A revolutionary OS/Programming Idea
Alaric B Snell
Thu Nov 13 07:38:02 2003
Kyle Lahnakoski wrote:
> >You guys (aleric, newman, mdupont, some others on this list) just
> >don't do your homework.
Wuh? Me? I was pointing the new fellow at existing work...
I spend a lot of time researching the lost concepts of computer science
(since swamped by a rising tide of C-like languages on top of Unix-like
operating systems), since they interest me. Manuals for early languages,
processors, and operating systems adorn my shelves and bookmarks ;-)
> The Cliki is a well written and comprehensive tutorial on basic Tunes
> concepts. Those newbies that think the Cliki looks more like a reference
> manual rather than a tutorial are obviously stupid. Those newbies that
> think the Cliki looks like a list of links rather than a description of
> the concept titled are obviously ignorant of what those links contain.
Do I detect sarcasm? I'm not entirely sure!
> >And before you go whining about how it's so hard to learn about Tunes,
> >keep in mind that it is still being *formulated*. It's still in the
> >design phase. This is, for such a (truly) revolutionary project like
> >Tunes, the most difficult part. Once everything that makes Tunes Tunes
> >is written down precisely, then it gets easy.
> To write anything down precisely will only result in something that is
> not Tunes. The only way to understand Tunes is to have Tunes. So, until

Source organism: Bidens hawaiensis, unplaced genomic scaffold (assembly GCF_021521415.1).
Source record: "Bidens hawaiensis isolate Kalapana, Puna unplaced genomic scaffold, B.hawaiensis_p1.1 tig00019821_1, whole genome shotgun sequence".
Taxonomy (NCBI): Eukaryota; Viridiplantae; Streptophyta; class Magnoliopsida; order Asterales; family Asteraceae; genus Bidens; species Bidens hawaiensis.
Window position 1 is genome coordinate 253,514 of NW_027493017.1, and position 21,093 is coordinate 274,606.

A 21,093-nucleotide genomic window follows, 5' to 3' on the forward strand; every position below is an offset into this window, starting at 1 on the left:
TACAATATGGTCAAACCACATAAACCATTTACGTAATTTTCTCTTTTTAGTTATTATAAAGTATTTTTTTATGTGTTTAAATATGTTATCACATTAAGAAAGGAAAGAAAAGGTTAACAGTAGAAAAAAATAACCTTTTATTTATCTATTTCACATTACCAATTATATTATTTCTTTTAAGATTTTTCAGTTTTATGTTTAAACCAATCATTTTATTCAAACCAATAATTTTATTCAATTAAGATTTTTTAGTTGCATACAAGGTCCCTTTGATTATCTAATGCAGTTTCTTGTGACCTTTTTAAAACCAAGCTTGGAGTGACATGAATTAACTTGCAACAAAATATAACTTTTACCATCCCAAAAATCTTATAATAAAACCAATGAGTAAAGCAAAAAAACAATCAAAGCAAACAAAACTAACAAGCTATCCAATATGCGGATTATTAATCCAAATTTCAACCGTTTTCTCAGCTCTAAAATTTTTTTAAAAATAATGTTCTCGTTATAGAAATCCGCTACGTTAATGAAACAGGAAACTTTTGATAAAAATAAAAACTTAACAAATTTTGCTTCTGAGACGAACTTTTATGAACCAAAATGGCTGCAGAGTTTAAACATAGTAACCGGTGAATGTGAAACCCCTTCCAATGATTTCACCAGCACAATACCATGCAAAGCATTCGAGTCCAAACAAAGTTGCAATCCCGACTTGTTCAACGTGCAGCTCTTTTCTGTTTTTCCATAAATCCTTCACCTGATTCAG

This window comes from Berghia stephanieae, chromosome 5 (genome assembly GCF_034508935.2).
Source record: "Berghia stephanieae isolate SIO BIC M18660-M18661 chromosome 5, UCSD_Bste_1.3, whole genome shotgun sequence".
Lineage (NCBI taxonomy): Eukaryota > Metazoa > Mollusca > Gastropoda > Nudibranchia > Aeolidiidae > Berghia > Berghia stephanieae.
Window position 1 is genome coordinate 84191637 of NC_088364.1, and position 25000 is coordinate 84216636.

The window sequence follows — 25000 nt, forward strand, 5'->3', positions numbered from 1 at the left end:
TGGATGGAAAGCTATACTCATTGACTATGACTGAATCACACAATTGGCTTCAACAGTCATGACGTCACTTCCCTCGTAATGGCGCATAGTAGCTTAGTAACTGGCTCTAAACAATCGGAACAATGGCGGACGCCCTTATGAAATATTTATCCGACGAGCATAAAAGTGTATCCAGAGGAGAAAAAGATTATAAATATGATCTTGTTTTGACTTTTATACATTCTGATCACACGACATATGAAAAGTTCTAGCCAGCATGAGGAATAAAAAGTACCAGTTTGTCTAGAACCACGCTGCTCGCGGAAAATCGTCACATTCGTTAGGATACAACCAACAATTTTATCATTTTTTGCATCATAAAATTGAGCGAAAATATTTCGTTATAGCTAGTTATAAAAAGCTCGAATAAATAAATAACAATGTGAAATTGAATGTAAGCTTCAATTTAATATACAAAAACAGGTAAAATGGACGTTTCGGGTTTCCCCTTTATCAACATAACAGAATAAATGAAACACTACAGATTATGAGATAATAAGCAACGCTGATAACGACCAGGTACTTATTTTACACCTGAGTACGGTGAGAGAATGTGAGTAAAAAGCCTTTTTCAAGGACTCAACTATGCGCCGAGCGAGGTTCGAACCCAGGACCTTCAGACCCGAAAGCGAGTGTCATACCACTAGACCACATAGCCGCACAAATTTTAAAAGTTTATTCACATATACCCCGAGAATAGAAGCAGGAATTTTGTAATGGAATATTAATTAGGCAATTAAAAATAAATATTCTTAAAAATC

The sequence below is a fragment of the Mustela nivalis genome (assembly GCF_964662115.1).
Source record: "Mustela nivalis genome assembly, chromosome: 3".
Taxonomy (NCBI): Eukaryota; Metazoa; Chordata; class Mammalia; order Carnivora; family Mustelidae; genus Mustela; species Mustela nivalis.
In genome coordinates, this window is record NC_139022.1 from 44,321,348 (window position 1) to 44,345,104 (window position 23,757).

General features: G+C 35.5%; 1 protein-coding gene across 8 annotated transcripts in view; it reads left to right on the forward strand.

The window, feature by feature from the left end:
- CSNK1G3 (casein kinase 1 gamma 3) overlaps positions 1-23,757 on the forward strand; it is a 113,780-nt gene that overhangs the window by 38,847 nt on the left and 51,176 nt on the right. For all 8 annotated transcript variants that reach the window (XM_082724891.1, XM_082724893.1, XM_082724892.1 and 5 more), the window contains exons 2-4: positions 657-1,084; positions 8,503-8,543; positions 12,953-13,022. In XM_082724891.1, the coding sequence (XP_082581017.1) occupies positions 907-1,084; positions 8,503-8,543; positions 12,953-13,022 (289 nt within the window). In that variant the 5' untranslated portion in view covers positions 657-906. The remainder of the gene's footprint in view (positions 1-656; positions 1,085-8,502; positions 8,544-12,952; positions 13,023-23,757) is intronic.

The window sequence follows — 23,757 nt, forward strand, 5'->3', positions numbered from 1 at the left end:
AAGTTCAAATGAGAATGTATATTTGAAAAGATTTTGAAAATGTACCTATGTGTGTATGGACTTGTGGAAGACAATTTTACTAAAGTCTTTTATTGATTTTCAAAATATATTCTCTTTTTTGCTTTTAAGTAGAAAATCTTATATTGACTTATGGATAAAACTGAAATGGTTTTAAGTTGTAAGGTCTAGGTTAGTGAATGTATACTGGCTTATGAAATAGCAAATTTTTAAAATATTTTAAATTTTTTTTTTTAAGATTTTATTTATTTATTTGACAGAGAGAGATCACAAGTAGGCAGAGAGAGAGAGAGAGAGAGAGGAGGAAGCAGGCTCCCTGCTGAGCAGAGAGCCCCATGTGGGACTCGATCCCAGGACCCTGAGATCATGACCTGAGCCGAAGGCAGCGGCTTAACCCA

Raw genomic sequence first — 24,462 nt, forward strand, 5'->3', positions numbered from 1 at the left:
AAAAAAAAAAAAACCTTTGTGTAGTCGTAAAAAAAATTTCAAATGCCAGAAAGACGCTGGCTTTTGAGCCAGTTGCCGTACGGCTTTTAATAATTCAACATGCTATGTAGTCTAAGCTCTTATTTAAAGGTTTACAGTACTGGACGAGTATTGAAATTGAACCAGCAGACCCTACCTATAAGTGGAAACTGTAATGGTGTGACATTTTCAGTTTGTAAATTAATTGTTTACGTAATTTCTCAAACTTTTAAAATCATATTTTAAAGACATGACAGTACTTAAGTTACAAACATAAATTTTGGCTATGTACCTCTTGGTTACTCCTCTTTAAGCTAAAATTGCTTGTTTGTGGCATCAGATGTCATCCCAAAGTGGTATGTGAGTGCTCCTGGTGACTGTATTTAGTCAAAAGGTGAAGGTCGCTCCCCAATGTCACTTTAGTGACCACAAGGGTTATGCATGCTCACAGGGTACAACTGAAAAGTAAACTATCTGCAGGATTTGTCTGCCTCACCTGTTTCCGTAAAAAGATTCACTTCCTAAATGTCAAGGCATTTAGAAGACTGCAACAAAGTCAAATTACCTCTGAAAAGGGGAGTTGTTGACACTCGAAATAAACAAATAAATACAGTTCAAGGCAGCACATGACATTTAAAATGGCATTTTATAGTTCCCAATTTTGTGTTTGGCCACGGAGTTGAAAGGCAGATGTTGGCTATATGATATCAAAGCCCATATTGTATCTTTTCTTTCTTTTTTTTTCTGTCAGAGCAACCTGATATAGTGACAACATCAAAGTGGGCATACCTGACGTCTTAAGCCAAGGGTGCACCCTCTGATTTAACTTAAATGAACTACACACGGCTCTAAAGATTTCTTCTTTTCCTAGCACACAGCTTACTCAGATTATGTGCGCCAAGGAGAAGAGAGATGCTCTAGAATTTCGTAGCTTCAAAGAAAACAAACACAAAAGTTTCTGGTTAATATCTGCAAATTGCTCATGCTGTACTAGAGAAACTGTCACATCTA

> the day that Tunes pops into existence, the concepts will be *very*
> difficult to grasp.
Well, I wouldn't say that... they can be tricky to explain since they're
very different to what most normal 'programming experts' are familiar with.
> > If you are having a difficult time understanding Tunes, then
> > honestly, you can't contribute much at this point. Spend your time
> > learning, watch the interesting stuff that will happen ... and
> > consider yourself lucky to be here seeing these geniuses shape our
> > future. Oh, and shut your mouth. OK?
Here's what *I'd* recommend to newbies:
Read this document, which was written to address the problems of smart
wise people being publically accessible, and people who have the
potential to become smart and wise recognising this and swamping them
Then hang out in places like comp.lang.functional that have a mix of
basic "I can't understand Haskell" and "here's an interesting idea"
posts, and learn things. Try and learn as many programming languages as
you can - if you have only learnt one so far and it took ages, you may
think that learning languages is hard; actually, learning programming is
hard. Learning languages is easy. So go out and study as many as you
can. Particularly ones you've never even heard of! As you learn more,
then each new one takes less time to understand. You don't need to
become proficient in programming in that language, just get the
concepts. With practice, unless there's a MAJOR paradigm shift like
first learning functional programming, you can pick up the essence of a
language in a few hours. When you have learnt lots of interesting and
diverse ways of approaching programming problems and have well and truly
escaped the mindset of most programmers, then you will be enlightened in
the area of programming languages.